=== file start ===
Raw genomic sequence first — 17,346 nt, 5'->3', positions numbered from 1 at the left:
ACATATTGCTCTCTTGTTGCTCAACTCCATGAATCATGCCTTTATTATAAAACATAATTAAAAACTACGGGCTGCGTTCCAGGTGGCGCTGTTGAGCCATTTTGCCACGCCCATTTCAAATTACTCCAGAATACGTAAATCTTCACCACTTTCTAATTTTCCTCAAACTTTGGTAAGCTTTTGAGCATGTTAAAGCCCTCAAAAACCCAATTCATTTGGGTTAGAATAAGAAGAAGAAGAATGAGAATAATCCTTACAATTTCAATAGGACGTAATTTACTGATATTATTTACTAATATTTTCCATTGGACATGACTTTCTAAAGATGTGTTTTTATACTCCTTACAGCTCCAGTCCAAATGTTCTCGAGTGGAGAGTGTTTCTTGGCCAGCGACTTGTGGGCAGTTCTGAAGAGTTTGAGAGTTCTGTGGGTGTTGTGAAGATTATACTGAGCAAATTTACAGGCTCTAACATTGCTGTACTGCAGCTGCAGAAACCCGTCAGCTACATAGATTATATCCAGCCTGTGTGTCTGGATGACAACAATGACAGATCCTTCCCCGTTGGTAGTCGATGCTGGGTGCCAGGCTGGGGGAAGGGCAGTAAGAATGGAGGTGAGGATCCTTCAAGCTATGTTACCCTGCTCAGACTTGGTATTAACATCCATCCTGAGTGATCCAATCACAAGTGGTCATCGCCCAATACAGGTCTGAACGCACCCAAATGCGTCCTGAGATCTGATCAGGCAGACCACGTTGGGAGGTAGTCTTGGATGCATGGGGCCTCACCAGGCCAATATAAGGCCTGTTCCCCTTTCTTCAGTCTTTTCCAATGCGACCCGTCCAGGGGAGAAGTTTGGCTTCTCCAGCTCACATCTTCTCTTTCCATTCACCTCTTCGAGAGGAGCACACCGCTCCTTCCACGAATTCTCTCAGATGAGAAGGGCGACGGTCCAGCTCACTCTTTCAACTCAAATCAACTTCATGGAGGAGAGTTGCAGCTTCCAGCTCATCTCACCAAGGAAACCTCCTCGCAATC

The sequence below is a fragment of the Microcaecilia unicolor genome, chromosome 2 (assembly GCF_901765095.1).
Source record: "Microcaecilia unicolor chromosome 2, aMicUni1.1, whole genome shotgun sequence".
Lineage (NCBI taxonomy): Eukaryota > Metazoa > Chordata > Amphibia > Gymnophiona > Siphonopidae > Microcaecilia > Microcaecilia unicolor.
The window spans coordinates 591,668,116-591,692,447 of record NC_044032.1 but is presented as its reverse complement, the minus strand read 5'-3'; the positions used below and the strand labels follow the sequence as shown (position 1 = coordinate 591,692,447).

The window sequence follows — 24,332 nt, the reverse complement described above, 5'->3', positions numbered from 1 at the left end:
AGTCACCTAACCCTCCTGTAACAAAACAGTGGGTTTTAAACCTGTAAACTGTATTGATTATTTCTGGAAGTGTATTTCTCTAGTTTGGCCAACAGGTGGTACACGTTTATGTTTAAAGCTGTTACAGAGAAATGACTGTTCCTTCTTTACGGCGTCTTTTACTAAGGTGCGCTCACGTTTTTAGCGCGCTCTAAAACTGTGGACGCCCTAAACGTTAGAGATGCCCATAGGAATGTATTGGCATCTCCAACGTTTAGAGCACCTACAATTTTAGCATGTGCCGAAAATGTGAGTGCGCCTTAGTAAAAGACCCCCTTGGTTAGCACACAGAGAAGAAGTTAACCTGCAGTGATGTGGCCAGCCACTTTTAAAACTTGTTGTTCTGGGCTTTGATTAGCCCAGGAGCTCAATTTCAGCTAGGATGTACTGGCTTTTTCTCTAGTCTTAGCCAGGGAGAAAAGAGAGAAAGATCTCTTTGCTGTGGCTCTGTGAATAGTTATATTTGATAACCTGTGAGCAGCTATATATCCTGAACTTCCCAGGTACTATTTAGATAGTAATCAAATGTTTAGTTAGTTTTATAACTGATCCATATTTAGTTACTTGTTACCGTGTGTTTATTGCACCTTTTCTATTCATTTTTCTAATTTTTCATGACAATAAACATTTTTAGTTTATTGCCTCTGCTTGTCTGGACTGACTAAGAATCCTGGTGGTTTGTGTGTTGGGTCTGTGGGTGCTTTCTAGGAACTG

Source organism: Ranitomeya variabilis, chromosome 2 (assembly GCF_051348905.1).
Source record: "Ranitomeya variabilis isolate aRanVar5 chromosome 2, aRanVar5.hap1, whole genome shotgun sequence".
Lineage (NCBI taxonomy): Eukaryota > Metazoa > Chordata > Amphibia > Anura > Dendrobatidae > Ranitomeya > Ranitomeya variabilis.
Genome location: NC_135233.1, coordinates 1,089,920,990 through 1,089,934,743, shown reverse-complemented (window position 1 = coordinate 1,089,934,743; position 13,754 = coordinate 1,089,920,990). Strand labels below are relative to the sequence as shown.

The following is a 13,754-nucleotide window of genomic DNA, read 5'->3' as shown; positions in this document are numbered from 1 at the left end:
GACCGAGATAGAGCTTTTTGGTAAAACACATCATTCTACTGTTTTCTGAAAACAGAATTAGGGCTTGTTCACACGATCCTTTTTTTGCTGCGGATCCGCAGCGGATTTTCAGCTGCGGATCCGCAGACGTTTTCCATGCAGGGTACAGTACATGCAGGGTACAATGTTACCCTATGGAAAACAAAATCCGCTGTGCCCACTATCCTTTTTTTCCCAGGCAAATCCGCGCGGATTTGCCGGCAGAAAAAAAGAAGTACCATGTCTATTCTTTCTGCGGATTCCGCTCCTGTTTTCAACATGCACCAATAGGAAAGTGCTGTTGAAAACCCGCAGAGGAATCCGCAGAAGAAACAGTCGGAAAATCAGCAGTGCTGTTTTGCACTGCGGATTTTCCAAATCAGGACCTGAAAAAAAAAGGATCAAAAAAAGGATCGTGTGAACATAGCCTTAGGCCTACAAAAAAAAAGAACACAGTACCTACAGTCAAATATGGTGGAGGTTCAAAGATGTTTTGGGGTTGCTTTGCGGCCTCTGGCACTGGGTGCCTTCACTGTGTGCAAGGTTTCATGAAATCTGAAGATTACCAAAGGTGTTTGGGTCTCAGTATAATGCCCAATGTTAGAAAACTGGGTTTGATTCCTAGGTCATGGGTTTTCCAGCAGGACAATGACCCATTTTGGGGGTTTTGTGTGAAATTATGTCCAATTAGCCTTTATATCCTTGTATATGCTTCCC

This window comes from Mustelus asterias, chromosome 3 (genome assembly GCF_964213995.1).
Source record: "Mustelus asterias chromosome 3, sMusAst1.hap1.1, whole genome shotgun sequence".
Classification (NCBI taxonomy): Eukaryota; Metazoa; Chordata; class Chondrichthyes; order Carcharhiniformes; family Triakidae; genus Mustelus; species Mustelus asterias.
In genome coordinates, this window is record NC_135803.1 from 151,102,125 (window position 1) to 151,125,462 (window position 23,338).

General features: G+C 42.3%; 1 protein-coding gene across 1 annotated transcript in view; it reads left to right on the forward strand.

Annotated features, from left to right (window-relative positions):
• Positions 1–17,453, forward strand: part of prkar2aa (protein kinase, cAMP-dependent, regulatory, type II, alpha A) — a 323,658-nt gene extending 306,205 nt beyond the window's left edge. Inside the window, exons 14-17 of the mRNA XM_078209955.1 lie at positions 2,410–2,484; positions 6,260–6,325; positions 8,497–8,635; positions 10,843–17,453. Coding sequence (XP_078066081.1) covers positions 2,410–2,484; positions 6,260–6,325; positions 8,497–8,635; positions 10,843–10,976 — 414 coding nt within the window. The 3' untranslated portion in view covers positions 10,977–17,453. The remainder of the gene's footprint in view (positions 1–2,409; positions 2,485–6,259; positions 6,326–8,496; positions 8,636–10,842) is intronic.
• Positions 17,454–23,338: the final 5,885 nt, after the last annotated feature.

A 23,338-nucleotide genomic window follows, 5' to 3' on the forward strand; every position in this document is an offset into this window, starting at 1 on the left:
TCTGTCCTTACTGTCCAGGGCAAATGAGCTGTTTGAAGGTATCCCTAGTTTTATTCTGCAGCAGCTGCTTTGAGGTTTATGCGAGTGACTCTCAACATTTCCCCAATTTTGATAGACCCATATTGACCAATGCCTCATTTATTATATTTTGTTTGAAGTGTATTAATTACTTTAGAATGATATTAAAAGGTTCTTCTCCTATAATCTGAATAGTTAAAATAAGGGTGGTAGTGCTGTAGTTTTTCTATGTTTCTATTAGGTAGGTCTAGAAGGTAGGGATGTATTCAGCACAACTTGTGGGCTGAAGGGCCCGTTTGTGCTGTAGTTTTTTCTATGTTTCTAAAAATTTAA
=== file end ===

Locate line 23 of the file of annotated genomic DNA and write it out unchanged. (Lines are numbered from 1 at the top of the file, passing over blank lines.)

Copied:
A 23,338-nucleotide genomic window follows, 5' to 3' on the forward strand; every position in this document is an offset into this window, starting at 1 on the left: